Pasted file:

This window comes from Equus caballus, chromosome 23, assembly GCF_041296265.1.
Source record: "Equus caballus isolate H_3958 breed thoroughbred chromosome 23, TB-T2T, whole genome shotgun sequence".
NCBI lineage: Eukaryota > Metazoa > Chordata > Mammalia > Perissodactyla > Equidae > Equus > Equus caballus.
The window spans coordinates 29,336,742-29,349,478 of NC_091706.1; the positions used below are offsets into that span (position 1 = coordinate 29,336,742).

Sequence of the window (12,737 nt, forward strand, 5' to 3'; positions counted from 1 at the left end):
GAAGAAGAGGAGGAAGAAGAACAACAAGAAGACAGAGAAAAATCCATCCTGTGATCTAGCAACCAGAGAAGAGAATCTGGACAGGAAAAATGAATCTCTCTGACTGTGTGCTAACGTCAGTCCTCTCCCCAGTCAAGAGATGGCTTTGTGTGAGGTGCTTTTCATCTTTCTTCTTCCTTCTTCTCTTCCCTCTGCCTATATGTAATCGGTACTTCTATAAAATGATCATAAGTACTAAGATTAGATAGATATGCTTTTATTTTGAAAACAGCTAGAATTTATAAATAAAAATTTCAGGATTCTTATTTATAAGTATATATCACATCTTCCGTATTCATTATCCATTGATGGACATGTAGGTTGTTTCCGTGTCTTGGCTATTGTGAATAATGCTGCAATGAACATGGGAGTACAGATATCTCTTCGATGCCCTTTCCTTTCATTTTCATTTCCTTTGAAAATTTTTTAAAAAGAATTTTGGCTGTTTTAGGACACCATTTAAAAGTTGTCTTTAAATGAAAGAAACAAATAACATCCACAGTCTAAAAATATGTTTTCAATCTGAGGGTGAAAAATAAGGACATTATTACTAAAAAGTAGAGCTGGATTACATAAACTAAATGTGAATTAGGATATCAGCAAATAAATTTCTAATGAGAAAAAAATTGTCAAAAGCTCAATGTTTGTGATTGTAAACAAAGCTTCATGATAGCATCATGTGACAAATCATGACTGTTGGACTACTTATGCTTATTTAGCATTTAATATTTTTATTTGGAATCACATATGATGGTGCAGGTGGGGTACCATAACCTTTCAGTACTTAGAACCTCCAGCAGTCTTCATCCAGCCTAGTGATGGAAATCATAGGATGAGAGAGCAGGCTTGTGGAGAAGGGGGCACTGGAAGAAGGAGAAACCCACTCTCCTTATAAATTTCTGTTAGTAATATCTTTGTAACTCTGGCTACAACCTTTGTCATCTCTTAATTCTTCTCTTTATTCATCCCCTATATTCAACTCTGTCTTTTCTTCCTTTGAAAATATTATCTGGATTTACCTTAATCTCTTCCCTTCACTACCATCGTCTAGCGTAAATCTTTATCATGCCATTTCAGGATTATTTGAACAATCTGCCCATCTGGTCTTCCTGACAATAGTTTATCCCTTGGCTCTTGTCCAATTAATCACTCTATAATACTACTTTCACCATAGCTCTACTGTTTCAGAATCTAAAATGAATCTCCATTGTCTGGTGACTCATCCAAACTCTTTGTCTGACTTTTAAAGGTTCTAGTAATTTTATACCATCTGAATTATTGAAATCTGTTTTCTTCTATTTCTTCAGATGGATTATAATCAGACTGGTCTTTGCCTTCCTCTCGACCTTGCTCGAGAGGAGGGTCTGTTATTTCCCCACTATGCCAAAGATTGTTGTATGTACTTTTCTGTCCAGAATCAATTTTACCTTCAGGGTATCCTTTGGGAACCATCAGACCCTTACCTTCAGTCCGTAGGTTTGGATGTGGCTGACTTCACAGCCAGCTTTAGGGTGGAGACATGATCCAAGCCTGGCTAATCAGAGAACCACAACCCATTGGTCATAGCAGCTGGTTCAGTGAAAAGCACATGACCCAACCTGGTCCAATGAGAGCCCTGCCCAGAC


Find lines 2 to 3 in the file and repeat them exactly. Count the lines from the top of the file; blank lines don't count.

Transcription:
Source record: "Equus caballus isolate H_3958 breed thoroughbred chromosome 23, TB-T2T, whole genome shotgun sequence".
NCBI lineage: Eukaryota > Metazoa > Chordata > Mammalia > Perissodactyla > Equidae > Equus > Equus caballus.